This month Earth crosses the orbital path of comet trails promising dazzling night displays of shooting stars in the northern hemisphere – that is if you can get far away from city lights and in near total darkness.
If the night sky is clear and dark enough, you just might get a glimpse the Orionids or two other meteor showers.
On the evenings on Oct. 20 and 21 remnants of Halley’s Comet can be seen in the skies above Europe in what is known as the Orionids meteor shower.
So called because it appears from Orion’s club in the Orion constellation.
The peak of the Orionids shower is expected between midnight and dawn on Oct. 21, but astronomers warn the waning moon could be bright in the early pre-dawn hours, and as such, interfere with spotting the Orionids.
The Orionids are known for being faint but they can sometimes streak quickly and brilliantly as they burn up in the outer atmosphere, around 100km above us.
The star show should be visible without the need for a telescope, but due to their typically long tail, clear weather should make them relatively easy to spot.
At its peak, observers may witness as many as 10 to 20 sightings an hour.
Alongside its expected peak, the Orionids lasts throughout the month and can be seen from Oct. 2 through Nov. 7.
The North and South Taurids
Although their peaks do not take place in October, the two Taurid meteor showers are long lasting and can be witnessed in October.
Known for having exceptionally bright fireballs, the North and South Taurids are unfortunately spread out and observers are lucky to count seven sightings per hour.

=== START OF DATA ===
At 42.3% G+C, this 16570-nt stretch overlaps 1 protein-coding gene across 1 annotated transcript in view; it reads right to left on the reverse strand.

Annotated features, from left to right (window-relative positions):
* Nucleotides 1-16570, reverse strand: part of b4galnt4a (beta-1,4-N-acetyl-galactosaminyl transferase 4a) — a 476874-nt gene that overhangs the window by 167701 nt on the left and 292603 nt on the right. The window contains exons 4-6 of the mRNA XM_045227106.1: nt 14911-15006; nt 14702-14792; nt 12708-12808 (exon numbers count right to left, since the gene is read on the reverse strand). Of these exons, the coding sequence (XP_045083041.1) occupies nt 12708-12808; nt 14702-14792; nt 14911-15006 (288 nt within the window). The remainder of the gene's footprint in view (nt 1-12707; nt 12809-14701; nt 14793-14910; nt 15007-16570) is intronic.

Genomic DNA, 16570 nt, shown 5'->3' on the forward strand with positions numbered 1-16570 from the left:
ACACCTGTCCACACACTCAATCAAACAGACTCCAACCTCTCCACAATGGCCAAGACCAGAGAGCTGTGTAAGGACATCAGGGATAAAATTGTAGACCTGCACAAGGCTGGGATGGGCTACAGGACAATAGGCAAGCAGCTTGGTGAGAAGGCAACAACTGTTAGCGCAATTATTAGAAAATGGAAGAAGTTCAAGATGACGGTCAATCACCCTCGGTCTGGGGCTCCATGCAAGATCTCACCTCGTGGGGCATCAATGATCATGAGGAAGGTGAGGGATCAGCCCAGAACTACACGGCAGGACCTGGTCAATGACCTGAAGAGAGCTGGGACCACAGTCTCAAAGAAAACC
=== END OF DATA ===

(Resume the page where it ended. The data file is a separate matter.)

Together both showers last from Sept. 25 to Nov. 25.
The South Taurid’s peak is expected starting on the evening of
Nov. 4 until dawn of Nov. 5.
The North Taurid’s peak is expected to peak on the evening of Nov. 11 – 12.
Colloquially called as “Halloween Fireballs”, the two meteor showers take their name from the Taurus constellation.
When you find Taurus high in the sky and during the darkest hours of the night, you might be lucky to spot a few meteors.
Maximise your chances
There’s a few things you can do to get the best possible view of these meteor showers.
Firstly, make sure you’re as far away from artificial light as possible.
This might seem obvious, but even going to a slightly darker part of a big city can make a big difference.
Bring something comfortable to sit on. You’ll be looking up a lot, so being comfortable will help a lot.
Being relaxed will also help your eyes adjust to the dark, and therefore make it easier to see the celestial shows.
Don’t be tempted to use technology. Looking at your mobile phone or device will ruin your eyes’ ability to pick out lights in the dark.
Binoculars are also a bad idea.
They might bring you closer to the showers if you spot them, but by restricting the amount of sky you can see through them, you’re actually reducing the likelihood that you’ll manage to spot any meteors at all.